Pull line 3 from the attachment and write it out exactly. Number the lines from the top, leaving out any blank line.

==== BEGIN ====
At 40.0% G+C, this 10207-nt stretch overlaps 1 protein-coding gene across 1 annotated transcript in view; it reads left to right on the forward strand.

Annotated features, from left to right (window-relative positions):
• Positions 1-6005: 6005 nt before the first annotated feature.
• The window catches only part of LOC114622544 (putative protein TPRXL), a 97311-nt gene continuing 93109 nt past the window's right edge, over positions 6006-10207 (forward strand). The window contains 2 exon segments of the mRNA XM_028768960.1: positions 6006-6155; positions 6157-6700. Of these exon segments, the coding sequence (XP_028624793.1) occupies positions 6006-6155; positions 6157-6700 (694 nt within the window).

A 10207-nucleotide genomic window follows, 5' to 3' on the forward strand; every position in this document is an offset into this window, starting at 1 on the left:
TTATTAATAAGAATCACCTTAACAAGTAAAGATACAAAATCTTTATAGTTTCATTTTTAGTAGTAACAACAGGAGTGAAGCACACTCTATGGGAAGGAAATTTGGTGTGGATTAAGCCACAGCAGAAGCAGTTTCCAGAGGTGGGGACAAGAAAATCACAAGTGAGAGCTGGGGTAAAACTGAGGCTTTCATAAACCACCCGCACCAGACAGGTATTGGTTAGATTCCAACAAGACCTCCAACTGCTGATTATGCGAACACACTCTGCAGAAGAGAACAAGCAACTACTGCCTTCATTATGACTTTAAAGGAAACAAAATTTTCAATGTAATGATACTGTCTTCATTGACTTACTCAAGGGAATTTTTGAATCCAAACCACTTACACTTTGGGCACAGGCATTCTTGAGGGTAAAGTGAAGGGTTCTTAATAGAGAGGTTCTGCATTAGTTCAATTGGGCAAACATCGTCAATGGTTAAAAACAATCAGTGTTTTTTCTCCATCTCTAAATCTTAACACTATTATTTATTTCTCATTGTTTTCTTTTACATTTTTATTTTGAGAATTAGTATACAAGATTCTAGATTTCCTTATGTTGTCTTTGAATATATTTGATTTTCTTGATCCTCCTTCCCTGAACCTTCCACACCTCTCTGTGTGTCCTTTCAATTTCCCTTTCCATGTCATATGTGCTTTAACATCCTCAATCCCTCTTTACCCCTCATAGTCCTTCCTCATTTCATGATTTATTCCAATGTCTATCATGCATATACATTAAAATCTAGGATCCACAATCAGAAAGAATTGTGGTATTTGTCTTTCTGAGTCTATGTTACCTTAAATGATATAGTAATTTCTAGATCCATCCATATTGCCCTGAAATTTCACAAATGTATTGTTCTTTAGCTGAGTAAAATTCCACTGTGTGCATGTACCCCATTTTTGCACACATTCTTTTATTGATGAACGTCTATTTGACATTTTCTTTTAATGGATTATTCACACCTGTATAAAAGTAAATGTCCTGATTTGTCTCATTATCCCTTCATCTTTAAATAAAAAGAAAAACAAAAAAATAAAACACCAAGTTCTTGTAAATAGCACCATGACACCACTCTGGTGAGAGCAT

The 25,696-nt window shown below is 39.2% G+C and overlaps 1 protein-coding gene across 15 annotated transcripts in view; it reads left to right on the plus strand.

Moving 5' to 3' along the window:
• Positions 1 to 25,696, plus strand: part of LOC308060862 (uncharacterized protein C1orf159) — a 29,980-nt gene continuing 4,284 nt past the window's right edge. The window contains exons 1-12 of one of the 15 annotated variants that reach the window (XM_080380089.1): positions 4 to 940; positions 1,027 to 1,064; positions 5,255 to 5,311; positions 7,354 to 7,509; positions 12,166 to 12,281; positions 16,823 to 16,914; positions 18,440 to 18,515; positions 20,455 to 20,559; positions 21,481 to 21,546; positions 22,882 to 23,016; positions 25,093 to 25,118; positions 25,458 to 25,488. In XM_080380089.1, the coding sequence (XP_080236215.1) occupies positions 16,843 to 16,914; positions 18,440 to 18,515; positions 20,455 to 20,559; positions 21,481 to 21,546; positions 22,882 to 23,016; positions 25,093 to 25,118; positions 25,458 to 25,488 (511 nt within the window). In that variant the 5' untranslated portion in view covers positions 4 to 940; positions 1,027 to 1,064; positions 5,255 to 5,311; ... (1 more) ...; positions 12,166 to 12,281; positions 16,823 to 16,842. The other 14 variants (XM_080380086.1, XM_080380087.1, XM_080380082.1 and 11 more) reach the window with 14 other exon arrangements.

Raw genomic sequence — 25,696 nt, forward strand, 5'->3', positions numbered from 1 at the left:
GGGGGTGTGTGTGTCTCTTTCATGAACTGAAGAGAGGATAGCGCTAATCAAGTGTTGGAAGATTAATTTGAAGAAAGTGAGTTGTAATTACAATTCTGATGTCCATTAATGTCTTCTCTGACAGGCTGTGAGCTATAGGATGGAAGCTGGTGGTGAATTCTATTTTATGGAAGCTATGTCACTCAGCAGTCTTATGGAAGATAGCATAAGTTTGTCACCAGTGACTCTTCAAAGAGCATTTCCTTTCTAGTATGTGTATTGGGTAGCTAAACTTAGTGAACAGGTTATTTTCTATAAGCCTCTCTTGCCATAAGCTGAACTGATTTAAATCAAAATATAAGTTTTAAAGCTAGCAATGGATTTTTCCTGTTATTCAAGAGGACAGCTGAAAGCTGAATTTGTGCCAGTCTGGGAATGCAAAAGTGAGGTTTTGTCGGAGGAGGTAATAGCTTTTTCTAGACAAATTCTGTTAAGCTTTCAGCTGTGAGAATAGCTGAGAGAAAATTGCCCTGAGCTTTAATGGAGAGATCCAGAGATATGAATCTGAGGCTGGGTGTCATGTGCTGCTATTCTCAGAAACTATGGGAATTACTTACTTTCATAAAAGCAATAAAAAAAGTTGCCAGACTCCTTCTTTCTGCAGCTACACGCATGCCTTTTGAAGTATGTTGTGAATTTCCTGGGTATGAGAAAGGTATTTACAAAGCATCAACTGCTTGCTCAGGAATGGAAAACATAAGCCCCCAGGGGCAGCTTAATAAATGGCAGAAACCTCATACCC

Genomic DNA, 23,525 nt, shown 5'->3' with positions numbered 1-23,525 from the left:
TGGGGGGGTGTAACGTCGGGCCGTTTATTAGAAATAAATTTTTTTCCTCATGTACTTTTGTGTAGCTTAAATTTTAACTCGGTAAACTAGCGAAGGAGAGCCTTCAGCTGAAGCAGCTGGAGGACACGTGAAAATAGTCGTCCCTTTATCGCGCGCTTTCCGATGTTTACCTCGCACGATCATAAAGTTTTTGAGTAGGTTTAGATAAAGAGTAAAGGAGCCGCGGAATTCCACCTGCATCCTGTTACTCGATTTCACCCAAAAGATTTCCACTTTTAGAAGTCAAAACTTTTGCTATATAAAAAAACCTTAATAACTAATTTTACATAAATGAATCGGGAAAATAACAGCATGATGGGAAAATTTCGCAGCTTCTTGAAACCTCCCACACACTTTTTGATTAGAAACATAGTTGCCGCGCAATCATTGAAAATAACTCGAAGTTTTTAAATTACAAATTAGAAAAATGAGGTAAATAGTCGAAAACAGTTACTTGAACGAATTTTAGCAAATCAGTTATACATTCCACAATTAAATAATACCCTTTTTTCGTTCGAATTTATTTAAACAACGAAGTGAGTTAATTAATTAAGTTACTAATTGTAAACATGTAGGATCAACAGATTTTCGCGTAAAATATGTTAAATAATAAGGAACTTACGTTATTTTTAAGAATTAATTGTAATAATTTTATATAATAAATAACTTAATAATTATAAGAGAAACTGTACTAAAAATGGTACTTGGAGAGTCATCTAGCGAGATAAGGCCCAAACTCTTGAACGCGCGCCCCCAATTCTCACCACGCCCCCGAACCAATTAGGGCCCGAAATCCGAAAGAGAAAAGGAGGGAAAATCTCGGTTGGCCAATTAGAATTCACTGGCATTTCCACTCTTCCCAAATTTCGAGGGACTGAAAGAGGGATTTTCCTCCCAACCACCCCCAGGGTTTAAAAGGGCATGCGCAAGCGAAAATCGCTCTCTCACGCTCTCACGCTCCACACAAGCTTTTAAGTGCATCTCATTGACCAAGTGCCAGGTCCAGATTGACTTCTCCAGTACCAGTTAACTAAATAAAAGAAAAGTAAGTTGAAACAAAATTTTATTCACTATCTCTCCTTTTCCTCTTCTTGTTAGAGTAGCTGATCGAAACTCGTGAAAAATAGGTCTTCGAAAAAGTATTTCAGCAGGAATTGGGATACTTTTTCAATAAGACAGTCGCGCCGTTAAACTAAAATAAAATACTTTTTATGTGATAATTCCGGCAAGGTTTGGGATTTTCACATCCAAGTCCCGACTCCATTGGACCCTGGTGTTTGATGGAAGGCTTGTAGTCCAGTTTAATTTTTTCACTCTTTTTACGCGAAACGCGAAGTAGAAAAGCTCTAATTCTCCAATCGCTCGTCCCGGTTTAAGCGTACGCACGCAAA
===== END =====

• Positions 1-6005: 6005 nt before the first annotated feature.